Genre: Simulation oriented racing game
Platforms: iOS devices – Android devices
Developer: Eden Games
“Eden Games today is an independent game studio managed by two of its original co-founders, David Nadal and Jean-Yves Geffroy. The studio is composed of both experienced veterans and highly talented young developers, all driven by the same passion for cars, high-end design and technologies.”
The studio is known for the V-Rally and Test Drive Unlimited original series.
1. Internship June 2014 – September 2014
2. Internship June 2015 – September 2015
3. Contracted July 2016 – March 2017
I worked one year and a half as Game Designer & Level Designer on Gear.Club. I started to work on the project as an intern during the early months of the game’s pre-production. I followed the project during its production until its release and its fifth update.
During the pre-production, I was involved in the performance shop’s features design (workshops function, customization, monetization, user interface, etc).
Here’s what has become the Performance Shop:
During this pre-production period, I also worked with the team to build up the First playable & publishable demo’s content and walkthrough as well as a playtest process to iterate on the game.
Level Desgin: Track Creation
Gear.Club’s tracks last between one and 2 minutes to fit the specific free-to-play model, the game’s progression and fit the mobile market habits. The game contains over 100 tracks. I ‘ve been the second designer to work with the home-made track editor built in Unity 3D. I worked with my lead designer, the artists and the programmers to improve this awesome tool and empower the team’s productivity.
I created the first 11 tracks of the game which, with a lot of iteration, would become the level quality standard we’d like to produce in our tracks. From this work, we built a workflow for a level creation but most importantly, we were able to set rules for the creation of a racing track in our game.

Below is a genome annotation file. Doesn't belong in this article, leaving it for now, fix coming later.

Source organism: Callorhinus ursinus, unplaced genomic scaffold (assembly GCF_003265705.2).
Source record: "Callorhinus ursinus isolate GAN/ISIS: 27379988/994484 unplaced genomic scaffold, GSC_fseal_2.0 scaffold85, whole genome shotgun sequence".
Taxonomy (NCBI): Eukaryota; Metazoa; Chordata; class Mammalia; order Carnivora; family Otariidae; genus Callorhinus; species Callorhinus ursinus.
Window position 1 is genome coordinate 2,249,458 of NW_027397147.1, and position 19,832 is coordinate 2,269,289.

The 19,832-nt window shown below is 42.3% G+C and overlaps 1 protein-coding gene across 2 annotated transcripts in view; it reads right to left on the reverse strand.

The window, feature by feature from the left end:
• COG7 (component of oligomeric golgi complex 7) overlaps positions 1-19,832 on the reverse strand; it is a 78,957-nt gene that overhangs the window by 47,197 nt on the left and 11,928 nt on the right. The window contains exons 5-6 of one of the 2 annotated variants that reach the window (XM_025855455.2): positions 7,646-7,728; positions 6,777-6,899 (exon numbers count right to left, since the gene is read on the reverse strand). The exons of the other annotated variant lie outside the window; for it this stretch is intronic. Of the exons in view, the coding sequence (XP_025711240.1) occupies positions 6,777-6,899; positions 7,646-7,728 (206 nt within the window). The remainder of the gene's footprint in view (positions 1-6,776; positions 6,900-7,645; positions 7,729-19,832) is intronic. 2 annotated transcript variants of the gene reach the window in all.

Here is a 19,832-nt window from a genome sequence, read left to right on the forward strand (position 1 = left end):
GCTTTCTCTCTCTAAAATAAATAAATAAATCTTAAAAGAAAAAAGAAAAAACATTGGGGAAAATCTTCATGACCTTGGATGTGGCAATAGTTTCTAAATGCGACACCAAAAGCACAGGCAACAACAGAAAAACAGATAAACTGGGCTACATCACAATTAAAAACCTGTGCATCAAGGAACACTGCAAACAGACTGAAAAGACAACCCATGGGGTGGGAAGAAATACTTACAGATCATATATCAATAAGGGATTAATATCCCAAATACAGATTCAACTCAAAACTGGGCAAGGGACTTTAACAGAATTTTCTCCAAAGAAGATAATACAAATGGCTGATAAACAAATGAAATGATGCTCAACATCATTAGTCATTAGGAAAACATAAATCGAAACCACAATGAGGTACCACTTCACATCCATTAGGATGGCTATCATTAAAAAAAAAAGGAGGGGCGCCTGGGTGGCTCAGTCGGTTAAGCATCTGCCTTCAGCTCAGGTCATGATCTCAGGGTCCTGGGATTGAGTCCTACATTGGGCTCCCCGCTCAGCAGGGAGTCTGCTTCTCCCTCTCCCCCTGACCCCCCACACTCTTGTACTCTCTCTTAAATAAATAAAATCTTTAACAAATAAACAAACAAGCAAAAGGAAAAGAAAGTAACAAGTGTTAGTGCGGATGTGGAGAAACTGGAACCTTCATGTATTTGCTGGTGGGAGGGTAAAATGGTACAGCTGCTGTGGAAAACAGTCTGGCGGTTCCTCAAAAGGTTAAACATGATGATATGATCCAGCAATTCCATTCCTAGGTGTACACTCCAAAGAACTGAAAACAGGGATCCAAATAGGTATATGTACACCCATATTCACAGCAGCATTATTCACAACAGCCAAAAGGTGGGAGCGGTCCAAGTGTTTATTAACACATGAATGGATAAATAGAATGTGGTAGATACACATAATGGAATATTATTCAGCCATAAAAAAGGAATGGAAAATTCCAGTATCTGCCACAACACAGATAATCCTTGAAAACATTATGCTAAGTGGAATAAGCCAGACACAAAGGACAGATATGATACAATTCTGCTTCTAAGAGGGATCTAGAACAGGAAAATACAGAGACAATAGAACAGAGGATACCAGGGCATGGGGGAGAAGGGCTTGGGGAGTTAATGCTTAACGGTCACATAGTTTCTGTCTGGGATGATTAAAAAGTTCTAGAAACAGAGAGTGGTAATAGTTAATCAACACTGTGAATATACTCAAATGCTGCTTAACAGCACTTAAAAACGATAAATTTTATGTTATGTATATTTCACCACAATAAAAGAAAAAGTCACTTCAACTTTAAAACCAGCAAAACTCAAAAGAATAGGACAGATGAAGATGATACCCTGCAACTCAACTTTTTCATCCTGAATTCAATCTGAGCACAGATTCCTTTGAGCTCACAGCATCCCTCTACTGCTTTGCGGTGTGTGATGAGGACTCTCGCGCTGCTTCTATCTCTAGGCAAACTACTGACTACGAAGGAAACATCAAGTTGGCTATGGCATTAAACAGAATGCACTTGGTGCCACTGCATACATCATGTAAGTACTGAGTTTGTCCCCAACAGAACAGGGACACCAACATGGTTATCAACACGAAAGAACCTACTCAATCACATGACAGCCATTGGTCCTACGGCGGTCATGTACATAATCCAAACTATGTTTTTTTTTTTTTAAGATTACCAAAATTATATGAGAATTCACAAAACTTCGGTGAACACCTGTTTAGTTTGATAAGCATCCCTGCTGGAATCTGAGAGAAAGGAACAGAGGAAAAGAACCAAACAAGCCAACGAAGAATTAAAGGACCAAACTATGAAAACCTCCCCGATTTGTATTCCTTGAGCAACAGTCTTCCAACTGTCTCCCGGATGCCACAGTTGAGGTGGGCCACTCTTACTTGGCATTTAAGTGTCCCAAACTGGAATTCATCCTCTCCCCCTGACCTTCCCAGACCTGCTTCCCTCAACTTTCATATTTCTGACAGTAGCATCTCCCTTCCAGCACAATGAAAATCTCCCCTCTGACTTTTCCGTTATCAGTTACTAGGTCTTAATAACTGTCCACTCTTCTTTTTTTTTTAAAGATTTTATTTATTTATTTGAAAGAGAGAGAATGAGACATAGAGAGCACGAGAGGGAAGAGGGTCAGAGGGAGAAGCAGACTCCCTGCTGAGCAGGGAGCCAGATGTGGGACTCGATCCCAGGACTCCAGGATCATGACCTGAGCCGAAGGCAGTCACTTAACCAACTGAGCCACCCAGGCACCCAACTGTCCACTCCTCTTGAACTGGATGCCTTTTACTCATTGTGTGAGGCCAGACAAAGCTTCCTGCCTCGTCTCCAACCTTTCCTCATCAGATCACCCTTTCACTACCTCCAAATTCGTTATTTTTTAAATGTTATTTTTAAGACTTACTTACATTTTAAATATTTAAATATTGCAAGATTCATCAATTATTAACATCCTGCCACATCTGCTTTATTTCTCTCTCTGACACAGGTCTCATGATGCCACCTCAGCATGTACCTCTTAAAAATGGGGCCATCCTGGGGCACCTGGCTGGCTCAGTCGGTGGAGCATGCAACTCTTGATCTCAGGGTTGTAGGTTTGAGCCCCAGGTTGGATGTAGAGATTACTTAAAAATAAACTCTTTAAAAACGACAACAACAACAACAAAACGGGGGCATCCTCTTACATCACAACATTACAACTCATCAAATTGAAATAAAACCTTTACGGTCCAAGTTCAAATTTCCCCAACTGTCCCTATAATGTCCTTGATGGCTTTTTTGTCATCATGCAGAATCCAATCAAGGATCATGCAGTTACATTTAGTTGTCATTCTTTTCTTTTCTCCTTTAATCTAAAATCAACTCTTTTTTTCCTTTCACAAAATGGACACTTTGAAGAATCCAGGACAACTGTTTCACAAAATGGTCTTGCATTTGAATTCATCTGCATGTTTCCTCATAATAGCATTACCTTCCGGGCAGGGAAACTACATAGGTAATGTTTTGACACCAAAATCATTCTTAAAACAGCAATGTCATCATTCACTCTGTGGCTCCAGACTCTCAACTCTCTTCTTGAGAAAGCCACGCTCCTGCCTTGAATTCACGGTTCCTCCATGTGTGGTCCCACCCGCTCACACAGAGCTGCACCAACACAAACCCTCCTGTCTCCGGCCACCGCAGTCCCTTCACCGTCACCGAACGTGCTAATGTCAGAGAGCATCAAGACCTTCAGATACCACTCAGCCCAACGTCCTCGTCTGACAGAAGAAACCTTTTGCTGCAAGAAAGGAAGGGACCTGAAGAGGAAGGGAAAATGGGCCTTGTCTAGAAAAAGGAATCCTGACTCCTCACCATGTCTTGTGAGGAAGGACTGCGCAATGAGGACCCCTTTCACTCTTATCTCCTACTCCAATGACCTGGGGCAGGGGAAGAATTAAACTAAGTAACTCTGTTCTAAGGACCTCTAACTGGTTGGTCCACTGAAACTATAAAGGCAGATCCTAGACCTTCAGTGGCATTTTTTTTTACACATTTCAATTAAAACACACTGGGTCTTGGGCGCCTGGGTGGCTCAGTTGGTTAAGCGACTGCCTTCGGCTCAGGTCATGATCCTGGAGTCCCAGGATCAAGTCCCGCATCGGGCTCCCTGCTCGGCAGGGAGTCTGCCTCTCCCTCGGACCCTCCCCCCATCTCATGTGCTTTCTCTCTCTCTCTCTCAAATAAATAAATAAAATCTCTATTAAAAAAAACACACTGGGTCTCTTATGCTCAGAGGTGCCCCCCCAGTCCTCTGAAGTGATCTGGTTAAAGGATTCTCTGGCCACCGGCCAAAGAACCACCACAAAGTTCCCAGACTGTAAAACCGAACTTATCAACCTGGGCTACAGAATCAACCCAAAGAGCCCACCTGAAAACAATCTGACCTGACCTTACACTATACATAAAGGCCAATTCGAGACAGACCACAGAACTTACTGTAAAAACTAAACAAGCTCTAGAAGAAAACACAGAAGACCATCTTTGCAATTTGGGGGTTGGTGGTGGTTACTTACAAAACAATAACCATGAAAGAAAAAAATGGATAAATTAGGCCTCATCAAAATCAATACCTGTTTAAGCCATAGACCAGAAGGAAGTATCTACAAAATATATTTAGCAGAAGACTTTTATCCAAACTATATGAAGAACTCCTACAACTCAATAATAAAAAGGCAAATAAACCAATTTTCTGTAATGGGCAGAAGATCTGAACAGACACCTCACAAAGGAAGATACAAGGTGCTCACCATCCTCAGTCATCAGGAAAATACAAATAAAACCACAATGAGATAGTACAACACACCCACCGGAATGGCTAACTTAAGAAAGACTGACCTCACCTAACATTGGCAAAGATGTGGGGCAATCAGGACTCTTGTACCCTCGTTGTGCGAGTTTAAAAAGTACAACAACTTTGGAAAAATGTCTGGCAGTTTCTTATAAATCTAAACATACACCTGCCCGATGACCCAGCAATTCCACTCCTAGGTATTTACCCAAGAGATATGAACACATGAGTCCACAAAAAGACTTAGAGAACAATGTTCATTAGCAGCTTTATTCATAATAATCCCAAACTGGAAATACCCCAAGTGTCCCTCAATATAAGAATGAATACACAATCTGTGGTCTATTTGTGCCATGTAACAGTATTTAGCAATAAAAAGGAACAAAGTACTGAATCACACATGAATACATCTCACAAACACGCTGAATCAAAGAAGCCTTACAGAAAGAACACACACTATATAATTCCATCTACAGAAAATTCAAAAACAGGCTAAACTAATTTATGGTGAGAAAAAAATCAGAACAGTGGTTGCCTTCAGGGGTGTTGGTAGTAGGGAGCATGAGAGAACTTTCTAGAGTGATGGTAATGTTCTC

During the production, I created 14 other levels including the “Esparring” (a long track, compared to Gear.Club standard track duration, which is used in the monthly car events) for both asphalt and off-road surface.
Gameplay Design: Car Setting/Balancing
Gear.Club is a simulation oriented racing game, which means the cars answer to real life physic rules and behaviors. Cars are the characters and they represent the centric gameplay experience the game provides.
For about one year, I was mainly in charge of the cars’ performance balancing & handling. It consisted in setting the cars’ performances from their realistic statistic to an “unreal” upgraded version, using a home-made editor built in Unity 3D in coordination with a physic programmer.
Once the car’ specifications were setted right, I was tweaking various physics parameters to create a unique handling that would fit the best the car’s real life behavior.
So I created 24 different cars with various performances and behaviors.
I also had to set the racing cameras for almost all the cars.
We iterated and validated cars handling with intern playtests but also balanced them according to the community’s feedback.
On Gear.club’s version 1.9, we released a new Rally mode. We didn’t add new specific cars for this mode, we prefered to allow players to use their current cars on dirt.
To do so, I had to create a second setting for the A & B categorie cars. The intention was to add more drift, jumps and bounce effects to our gameplay.
As part of this new mode, we had to create specific levels that would propose those options to drift and jump. We set new creation rules for those tracks and I created 5 of them.
Here is a trailer showing the result of this work:
Multiplayer League events’ organization
Gear.Club contains a multiplayer mode in which players can compete against each others’ ghosts.
I had to:
– Create the list of multiplayer events for different car categories, sub-categories and specific model from a selection of the best game’s tracks.
– Plan the duration and the content of the eight different Leagues
– Set the events in the Leagues and debug them with the QA team.
During my time at Eden Games, I also had the opportunity to work on other various tasks like:
– Designing new game modes
– Creating several cinematics for the introduction to the map, the discovery of car dealers
– Designing the beginning of one version of the tutorial
– Creating contextual cameras for the race introduction and the replay cameras.